I would be more interested to see the numbers of remittances from Mexicans living in San Diego to Mexico. According to the World Bank, the overall number from the US to Mexico is $22 billion per year. That is a DIRECT LOSS for our economy.

Not to mention the tens of thousands of manufacturing and agricultural jobs lost to Mexico because of their weak labor and environmental laws. Opening up the border will only expand that.

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Avatar for user 'aztec69'

aztec69 | January 15, 2014 at 3:14 p.m. ― 11 months, 1 week ago

They should have contracted this out to one of the drug cartels. I'll bet they could have done it for a tenth the money in a quarter of the time.

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Avatar for user 'Missionaccomplished'

Missionaccomplished | January 15, 2014 at 9 p.m. ― 11 months, 1 week ago

CA OFFENDER, Mexican and other Latin American immigrants, often wire money back home because it is PRECISELY THAT, HOME. It is to support their families and/or build their own house or start a small business. Once this is accomplished, they usually return. So FEAR NOT because I know you do.

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Avatar for user 'DeLaRick'

DeLaRick | January 16, 2014 at 7:15 a.m. ― 11 months, 1 week ago

CD,

You're crossing the border into Bigotryland with assertions like those. The reason the estimates have such a wide-range is that it's very difficult to differentiate sales taxes paid by Tijuana residents and those paid by residents from other parts of Mexico. Your prejudice aside, Mexicans spend lots of money in San Diego.

"Not to mention the tens of thousands of manufacturing and agricultural jobs lost to Mexico because of their weak labor and environmental laws. Opening up the border will only expand that."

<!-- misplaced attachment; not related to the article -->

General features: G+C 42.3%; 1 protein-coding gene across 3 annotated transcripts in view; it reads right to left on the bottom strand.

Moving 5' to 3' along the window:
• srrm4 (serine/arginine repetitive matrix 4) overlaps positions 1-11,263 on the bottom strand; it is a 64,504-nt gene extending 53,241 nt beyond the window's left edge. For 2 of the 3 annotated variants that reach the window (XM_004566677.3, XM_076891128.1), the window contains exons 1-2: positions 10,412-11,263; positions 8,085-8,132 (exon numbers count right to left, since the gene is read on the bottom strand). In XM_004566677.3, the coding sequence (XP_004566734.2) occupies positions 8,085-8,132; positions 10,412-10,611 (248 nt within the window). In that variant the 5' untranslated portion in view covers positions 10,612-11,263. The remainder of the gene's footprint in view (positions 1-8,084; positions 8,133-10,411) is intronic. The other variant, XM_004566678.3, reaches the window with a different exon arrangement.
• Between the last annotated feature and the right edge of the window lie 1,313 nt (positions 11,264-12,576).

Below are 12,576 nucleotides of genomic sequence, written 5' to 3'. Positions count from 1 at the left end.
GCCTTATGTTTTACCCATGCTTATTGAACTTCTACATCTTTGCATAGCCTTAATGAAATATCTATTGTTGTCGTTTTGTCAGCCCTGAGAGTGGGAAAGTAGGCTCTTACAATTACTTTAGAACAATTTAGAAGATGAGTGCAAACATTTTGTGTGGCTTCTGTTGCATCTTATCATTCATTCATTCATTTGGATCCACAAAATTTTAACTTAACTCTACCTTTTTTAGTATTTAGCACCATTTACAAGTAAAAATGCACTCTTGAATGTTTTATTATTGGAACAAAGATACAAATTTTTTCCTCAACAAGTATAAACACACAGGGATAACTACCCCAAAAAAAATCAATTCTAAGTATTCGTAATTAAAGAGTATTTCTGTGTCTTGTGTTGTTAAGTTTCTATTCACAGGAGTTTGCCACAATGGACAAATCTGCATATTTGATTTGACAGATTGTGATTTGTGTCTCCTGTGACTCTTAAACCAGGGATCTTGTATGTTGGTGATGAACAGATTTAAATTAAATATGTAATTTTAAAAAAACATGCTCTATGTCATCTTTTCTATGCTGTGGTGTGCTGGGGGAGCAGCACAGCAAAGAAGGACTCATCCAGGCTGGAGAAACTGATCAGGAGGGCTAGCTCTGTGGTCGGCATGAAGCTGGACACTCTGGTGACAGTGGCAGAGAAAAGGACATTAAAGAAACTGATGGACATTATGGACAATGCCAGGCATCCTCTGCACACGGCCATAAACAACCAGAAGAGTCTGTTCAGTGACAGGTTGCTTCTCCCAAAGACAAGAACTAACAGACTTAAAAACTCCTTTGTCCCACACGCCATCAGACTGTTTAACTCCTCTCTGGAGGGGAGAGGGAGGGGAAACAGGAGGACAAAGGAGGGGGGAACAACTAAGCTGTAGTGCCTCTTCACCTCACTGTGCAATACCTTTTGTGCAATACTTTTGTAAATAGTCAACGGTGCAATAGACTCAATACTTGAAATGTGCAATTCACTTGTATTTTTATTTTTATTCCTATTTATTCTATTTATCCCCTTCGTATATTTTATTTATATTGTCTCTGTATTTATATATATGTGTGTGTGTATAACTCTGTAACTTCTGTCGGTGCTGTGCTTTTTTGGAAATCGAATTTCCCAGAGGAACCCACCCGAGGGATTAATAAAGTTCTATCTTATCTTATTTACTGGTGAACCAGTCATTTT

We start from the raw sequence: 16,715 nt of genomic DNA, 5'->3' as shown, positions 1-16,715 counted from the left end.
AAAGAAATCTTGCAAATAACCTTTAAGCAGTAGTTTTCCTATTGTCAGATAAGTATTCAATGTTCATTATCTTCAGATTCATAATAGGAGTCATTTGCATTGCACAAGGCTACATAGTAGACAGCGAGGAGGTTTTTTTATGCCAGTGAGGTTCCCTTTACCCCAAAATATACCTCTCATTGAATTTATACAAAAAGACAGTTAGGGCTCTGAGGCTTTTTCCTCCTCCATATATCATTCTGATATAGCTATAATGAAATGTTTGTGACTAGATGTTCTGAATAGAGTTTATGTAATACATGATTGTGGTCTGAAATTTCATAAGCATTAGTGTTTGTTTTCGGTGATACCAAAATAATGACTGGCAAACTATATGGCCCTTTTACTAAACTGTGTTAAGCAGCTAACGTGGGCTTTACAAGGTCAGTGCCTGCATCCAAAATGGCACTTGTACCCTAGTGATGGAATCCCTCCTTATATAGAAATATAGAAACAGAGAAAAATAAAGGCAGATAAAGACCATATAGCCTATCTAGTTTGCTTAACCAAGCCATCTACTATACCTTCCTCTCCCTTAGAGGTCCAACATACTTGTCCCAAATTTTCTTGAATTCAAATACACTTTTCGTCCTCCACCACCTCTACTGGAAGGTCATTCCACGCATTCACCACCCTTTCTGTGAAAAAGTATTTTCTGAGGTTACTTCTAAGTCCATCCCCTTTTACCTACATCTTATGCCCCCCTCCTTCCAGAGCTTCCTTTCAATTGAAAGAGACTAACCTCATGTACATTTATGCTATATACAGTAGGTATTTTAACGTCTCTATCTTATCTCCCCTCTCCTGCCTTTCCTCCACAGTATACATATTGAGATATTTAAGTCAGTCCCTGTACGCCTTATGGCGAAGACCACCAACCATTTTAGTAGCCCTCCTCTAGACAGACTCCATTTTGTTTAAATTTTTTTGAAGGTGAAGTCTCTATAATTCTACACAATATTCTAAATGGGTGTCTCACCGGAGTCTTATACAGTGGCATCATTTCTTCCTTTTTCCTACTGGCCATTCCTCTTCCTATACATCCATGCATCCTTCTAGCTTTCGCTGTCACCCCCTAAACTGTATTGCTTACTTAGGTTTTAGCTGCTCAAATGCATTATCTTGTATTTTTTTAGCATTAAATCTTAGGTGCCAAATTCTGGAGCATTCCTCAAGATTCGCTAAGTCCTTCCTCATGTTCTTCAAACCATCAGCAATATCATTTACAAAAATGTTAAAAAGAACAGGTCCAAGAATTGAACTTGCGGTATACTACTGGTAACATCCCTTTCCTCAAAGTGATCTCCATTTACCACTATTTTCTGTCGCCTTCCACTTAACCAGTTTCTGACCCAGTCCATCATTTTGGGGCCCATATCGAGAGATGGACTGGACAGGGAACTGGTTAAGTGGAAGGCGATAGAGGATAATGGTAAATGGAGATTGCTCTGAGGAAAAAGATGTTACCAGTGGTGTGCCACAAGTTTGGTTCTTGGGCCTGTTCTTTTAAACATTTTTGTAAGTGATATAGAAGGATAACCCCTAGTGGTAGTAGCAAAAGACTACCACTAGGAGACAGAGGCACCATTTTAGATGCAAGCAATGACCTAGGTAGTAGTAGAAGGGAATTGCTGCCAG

That's an unbalanced comment. What do you know about manufacturing or farming in Mexico, anyway? The U.S. and Mexico do BIG BUSINESS in both sectors. Your cantankerous comments don't change that. Let's have a little fun with this. I'll buy you dinner for 2 at your favorite restaurant if you can name any of the prominent Mexican businessmen who reside here in San Diego part time ... without trying to Google them. If you don't know who they are, you're not qualified to speak about Mexican business and its relationship to San Diego.

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Avatar for user 'Missionaccomplished'

Missionaccomplished | January 16, 2014 at 7:34 a.m. ― 11 months, 1 week ago

@DLR, yes, very true. It was PRECISELY MEXCIAN SHOPPERS from Tijuana--not local Latinos--who kept the old Price Club (now Costco) on Broadway in Chula Vista financially afloat in the 80s! That's just one example.

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Avatar for user 'DeLaRick'

DeLaRick | January 16, 2014 at 7:51 a.m. ― 11 months, 1 week ago

Mission,

Only those with bad memories forget the drastic drop in retail sales throughout the South Bay following the border's near shut-down following 9/11/01.

"... sales taxes paid by Tijuana residents and those paid by residents from other parts of Mexico." Should be "... visitors from other parts of Mexico."